Solution for December 2010
The Problem: 

Is (20102011!)^{2} greater than 20102011^{20102011}?

Correct responses: 

Complete solutions to our December problem were submitted by
Bojan Bašić (Serbia) 
Wolfgang Kais (Alemania) 
Luigi Bernardini (Italy) 
Paul King (Ontario) 
José Borges (Portugal) 
Normand LaLiberté (Ontario) 
Lou Cairoli (USA) 
Matthew Lim (USA) 
José David Calcines Padilla 
Remo Mantovanelli (Italy) 
K.A. Chandrashekara (India) 
Nawal Kishor Mishra (India) 
Bernard Collingnon (France) 
Vincent Pantaloni (France) 
Gruian Cornel (Romania) 
Paolo Perfetti (Italy) 
Shai Covo (Israel) 
Christian Pont (France) 
Allen Druze (USA) 
Shpetim Rexhepi (Macedonia) 
MeiHui Fang (Austria) 
John T. Robinson (USA) 
Philippe Fondanaiche (France) 
Ilir Selmani (Macedonia) 
Paul Führmann and Nicolas Michel (France) 
Heri Setiyawan (Indonesia) 
Bruce Golfman (Austria) 
Madan Mohan Singhal 
Verena Haider (Austria) 
Albert Stadler (Switzerland) 
Paul Hatfield (Australia) 
Todd Stohs 
Benoît Humbert (France) 
Damian Straszak (Poland) 
Ile Ilijevski (Macedonia) 
A. Teitelman (Israel) 
Kipp Johnson (USA) 
Paul Voyer (France) 
There were two incomplete submissions.

The solution:
The answer is yes; indeed, the contest is not even close. Bašić's computer determined that (20102011!)^{2} has more than 276 × 10^{6} digits while 20102011^{20102011} has fewer than 147 × 10^{6} digits — about half as many! Robinson observed that already when n = 3, (3!)^{2} > 3^{3} (that is, 36 > 27), and he proved that (n!)^{2} grows faster than n^{n} for n > 2. We received a splendid variety of proofs, with some correspondents sending us several arguments. The record came from D. Kipp Johnson who enjoyed the challenge so much, he sent us seven proofs! (His exact words were, "You’ve robbed me of too many hours of sleep on this one.") We will present four of his proofs, supplementing his work with a fifth proof from Singhal and Golfman, plus nice ideas from everybody else. The prize for simplicity goes to the first proof, while the prize for originality goes to the fifth.
Proof #1 An elementary inequality.
We first observe that for 1 ≤ k ≤ n,
k · (n  (k  1)) = n + (k  1)(n  k) ≥ n,
with equality when k = 1 or k = n, and a strict inequality when 1 < k < n. Thus for all integers n > 2,
Proof # 2 Induction.
We claim that (n!)^{2} > n^{n} for n ≥ 3.
By calculation we have (3!)^{2} = 36 and 3^{3} = 27; thus (n!)^{2} > n^{n} when n = 3. This is the base case. Now assume the claim for n = k; namely, (k!)^{2} > k^{k} for some k ≥ 3. It is known (and we provide a simple proof in the next paragraph) that < 3 for all positive integers k, whence k + 1 > for k ≥ 2. Thus we have the following string of inequalities:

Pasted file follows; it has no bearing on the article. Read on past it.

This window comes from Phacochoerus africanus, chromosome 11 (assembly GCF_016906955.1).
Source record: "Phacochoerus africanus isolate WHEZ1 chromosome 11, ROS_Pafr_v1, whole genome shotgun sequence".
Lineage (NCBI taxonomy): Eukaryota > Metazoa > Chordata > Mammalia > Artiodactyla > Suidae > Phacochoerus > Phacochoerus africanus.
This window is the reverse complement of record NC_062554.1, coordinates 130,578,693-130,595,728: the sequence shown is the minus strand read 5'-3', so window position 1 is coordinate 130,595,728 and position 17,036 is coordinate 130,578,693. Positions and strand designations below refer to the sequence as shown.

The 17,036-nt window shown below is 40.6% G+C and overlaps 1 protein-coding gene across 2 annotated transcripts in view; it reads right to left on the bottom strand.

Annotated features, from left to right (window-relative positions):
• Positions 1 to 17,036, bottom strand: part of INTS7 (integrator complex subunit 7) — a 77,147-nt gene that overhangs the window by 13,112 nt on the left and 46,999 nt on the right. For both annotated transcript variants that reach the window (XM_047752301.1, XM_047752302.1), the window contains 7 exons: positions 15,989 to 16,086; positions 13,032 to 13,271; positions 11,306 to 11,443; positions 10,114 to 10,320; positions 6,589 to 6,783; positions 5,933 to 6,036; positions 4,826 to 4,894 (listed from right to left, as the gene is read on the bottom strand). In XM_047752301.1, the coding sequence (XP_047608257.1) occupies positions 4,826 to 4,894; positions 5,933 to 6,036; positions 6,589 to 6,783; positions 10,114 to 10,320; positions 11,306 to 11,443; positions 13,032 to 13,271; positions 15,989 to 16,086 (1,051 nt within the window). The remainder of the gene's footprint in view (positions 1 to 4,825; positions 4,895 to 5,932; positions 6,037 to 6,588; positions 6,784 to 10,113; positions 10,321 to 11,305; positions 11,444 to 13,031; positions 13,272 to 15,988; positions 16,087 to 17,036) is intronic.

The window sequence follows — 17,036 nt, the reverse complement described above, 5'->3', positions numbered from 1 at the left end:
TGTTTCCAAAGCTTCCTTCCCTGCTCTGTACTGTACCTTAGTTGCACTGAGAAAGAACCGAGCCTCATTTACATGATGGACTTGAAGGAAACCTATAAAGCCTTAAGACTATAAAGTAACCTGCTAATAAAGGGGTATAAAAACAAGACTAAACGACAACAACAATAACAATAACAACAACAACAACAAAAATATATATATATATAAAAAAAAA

This completes the inductive step, and we conclude that the claim is true for all n ≥ 3; in particular, the claim is true for n = 20102011.
Comment. Because increases to the number e = 2.718... as the sequence plays an important role in calculus. But you do not need calculus to prove the elementary claim that < 3, here is a simple argument sent to us by Verena Haider, which is based on the Binomial Theorem:
Proof #3 Stirling's Approximation.
The children's form of Stirling’s Approximation of n! states that for all positive integers n; see MathWorld or Wikipedia for an easy proof using logarithms. When n ≥ 8 we have n > e^{2} , and we may write
which establishes that (20102011!)^{2} > 20102011^{20102011}.
Proof #4 Riemann Sum estimate of an integral. (We use Matthew Lim's version here.)
If n > e^{2}, then ln n 2 > 0 and
Finally, apply the exponential function to both sides of the equation to get (n!)^{2} > n^{n} for all integers n ≥ 8.
Comment. This proof is essentially the same as Proof #3, except here we tacitly proved the elementary form of Stirling's formula without stating it.
As a bonus, here is one approach that Johnson seems to have overlooked. This argument came from Madan Mohan Singhal; Bruce Golfman provided a similar proof.
Proof #5 The arithmeticgeometric mean.
The sequence
has n – 1 terms, which are distinct when n > 2. Its arithmetic mean is
and its geometric mean is
Because for sequences of distinct elements the arithmetic mean is always greater than the geometric mean, we deduce that for n > 2,
or